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Mayor Michelle Wu on Thursday announced her administration’s first steps toward overhauling the aging and outdated facilities of Boston Public Schools through a $2 billion “Green New Deal” plan that she said would propel renovations and new construction at a rate previously unseen.
Wu and school leaders said the sweeping vision, driven by enhanced collaboration between Boston City Hall and district officials, is necessary to address crumbling infrastructure after decades of underfunding and little action.
Specifically, Wu is seeking to “kickstart” the initiative through a $605 million investment, which is outlined in the four-year capital plan now before the City Council.
“I would like us to have fully re-done every school building in Boston in the next decade,” Wu told reporters outside the McKinley schools on Thursday.
The proposed budget bundle will cover 14 new construction “or major renovation projects” — ranging from energy and water efficiency improvements and solar panel installations to school yard refurbishments and water fountains — as well as upgrades to White Stadium in Franklin Park, according to Wu’s office.
The cash would also provide for a programming study at the McKinley Elementary School and McKinley South End Academy to assess school needs and outline a vision for improvements, officials said.
Additionally, city officials launched an online dashboard on Thursday that provides real-time insight into conditions of district buildings, outlining the status of everything from boilers to elevators to security systems.
The dashboard assigns each facility a “Building Needs Score” which officials said will be used to help prioritize projects moving forward.
Dion Irish, the city’s chief of operations, told reporters on Wednesday the dashboard will be updated as more information becomes available, thereby serving as a “living document.”
Asked if he believes the dashboard’s data could spark a flurry of school transfers from families wanting to seek out the district’s better quality facilities, Irish said he thinks the information will confirm what many already know.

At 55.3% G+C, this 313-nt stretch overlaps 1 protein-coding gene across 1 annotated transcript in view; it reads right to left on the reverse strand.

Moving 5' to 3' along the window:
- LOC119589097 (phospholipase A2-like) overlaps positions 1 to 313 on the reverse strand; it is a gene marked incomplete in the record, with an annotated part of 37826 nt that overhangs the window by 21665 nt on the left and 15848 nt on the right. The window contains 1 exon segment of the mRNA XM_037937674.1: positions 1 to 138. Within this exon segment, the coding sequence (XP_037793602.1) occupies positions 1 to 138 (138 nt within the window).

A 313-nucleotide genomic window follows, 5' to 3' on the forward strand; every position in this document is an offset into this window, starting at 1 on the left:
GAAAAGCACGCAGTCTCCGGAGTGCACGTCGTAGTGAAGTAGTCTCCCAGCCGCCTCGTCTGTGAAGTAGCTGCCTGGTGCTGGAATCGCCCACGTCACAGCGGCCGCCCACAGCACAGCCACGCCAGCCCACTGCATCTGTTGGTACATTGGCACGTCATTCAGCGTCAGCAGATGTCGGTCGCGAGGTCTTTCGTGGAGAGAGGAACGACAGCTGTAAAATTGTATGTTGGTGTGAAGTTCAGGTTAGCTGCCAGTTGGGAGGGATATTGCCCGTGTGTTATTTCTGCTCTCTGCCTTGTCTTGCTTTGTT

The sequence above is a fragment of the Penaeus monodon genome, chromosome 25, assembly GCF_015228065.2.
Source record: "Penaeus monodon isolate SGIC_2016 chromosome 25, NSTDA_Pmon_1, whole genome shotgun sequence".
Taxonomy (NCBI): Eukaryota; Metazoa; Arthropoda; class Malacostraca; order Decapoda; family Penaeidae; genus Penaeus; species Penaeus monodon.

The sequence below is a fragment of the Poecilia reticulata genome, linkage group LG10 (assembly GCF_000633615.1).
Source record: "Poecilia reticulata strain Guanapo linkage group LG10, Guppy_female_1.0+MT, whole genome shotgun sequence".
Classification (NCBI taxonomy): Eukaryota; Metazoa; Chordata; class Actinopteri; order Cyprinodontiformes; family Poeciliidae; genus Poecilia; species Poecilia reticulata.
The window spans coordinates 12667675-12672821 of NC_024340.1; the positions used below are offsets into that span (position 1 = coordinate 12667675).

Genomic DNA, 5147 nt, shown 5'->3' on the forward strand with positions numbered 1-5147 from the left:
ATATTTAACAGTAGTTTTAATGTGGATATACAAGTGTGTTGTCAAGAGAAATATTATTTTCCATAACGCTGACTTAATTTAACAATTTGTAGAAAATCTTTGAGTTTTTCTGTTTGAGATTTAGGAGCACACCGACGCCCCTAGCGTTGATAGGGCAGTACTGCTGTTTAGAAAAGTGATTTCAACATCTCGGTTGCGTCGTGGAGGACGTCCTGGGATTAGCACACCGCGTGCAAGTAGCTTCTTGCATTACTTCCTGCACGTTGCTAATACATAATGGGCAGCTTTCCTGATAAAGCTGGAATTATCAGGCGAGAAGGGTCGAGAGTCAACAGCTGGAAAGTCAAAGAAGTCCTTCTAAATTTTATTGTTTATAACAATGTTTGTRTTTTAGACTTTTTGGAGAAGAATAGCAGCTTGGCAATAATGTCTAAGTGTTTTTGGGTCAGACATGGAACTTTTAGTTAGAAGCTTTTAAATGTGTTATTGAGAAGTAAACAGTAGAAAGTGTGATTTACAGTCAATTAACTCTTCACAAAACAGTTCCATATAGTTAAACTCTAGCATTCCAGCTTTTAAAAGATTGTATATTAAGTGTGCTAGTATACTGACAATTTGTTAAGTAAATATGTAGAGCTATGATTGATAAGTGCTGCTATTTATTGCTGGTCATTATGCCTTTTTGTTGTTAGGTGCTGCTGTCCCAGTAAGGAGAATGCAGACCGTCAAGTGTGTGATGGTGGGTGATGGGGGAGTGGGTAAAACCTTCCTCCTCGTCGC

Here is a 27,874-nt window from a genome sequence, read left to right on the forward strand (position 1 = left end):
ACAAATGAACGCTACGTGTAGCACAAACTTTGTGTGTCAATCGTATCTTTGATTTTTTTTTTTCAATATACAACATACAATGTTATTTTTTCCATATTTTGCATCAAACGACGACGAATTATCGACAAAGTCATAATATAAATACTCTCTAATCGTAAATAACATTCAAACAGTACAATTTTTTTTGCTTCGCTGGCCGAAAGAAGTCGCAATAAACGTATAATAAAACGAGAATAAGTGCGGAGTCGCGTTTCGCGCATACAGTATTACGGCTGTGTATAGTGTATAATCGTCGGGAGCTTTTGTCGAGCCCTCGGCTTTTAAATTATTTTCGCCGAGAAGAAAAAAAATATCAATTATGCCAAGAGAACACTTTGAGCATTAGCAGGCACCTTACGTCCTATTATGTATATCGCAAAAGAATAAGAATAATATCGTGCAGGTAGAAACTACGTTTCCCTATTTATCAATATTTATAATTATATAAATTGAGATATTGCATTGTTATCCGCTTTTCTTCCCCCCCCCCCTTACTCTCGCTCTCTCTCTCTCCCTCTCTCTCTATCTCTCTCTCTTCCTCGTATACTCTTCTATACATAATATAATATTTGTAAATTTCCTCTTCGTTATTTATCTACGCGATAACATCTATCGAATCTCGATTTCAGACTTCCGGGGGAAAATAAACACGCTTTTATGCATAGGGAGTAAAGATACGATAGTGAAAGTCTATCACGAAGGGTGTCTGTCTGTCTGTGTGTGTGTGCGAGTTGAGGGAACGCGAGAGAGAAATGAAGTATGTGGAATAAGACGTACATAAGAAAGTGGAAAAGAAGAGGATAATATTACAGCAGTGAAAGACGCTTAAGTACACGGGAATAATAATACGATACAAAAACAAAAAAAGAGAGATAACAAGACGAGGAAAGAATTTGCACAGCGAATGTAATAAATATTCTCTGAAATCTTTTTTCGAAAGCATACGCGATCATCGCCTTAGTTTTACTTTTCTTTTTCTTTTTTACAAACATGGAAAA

“I think we’ll draw folks’ attention to just understanding what the plan is … where are we in terms of addressing these issues that we’re seeing in this dashboard?” he said.
The city will also launch a “Facilities Condition Assessment” to independently validate the data on the dashboard and take sock of the conditions of each building, with the full study to be completed within the next two years. A separate “School Design Study” will seek to “create programming and design guidelines for safe, sustainable, and inspiring school facilities,” according to Wu’s office.
“This study is intended to accelerate the programming and design phases of future projects, enabling the City of Boston to take on school facilities upgrades at an unprecedented pace,” the Wu Administration said in a statement. “It will be complete in 12 to 18 months from when the project kicks off this summer.”
Wu’s Green New Deal for BPS would help satisfy a campaign promise to bring equitable job opportunities while also retooling Boston’s public infrastructure to lower carbon emissions and make city-owned property more climate resilient.
BPS facilities make up almost half of all emissions from city-owned buildings, Wu said.
The mayor’s 2023 fiscal year budget proposal seeks to create 25 new staff positions to manage school construction and renovation projects.
Wu’s overall proposal would, for the first time in decades, be the largest revamp of the city’s school facilities, the vast majority of which were built before 1950.
Jeri Robinson, chair of the Boston School Committee and a 1959 Boston schools graduate, said she attended one school built in 1909 that remains in use. She drew a contrast between the conditions of the city’s schools and the sleek and glitzy development that has taken Boston by storm over the past decade.
“Look around the city. Go to the Seaport,” Robinson said. “We are building gorgeous buildings for people who spend four or five hours, eight hours a day here, but we have kids who live their lives here in this community.”
Wu said the school improvements now in play “are long overdue — decades overdue in many cases.”
“We’re obviously seeing the consequence of deferred maintenance,” she said.
The physical limits of many schools were particularly put to the test during the COVID-19 pandemic, as the district struggled to develop methods to better ventilate classrooms.
As Wu noted, many schools lack quality, modern HVAC systems. Many teachers raised concerns that the approach of handing out fans and directions to leave windows open to help lower potential virus spread just didn’t cut it.
Last summer, teachers and students also said classroom temperatures reached as high as 93 degrees since many buildings lacked air conditioning.
Superintendent Brenda Cassellius said Thursday the district has already started correcting some outstanding problems, such as covering radiators so “children do not get burned any longer.”
“We fixed 12,000 windows,” Cassellius said. “We have air conditioning going in this summer. Our auditoriums are getting upgraded. Lighting and painting is getting done so that our teachers don’t have it falling on their heads and our kids.”
Jessica Tang, president of the Boston Teachers Union, touted Wu’s plan for focusing on major upgrades but also the relatively smaller fixes that she said make a big difference on the experience of students, teachers, and staff.
“When students walk into schools and the temperature is too warm, it does impact our ability to focus and learn,” Tang said “… Go into schools and there’s no green space and outdoor classrooms or gardens — you know, is it essential? Maybe not, but does it make a difference for the students who are going to school every day? Absolutely.”
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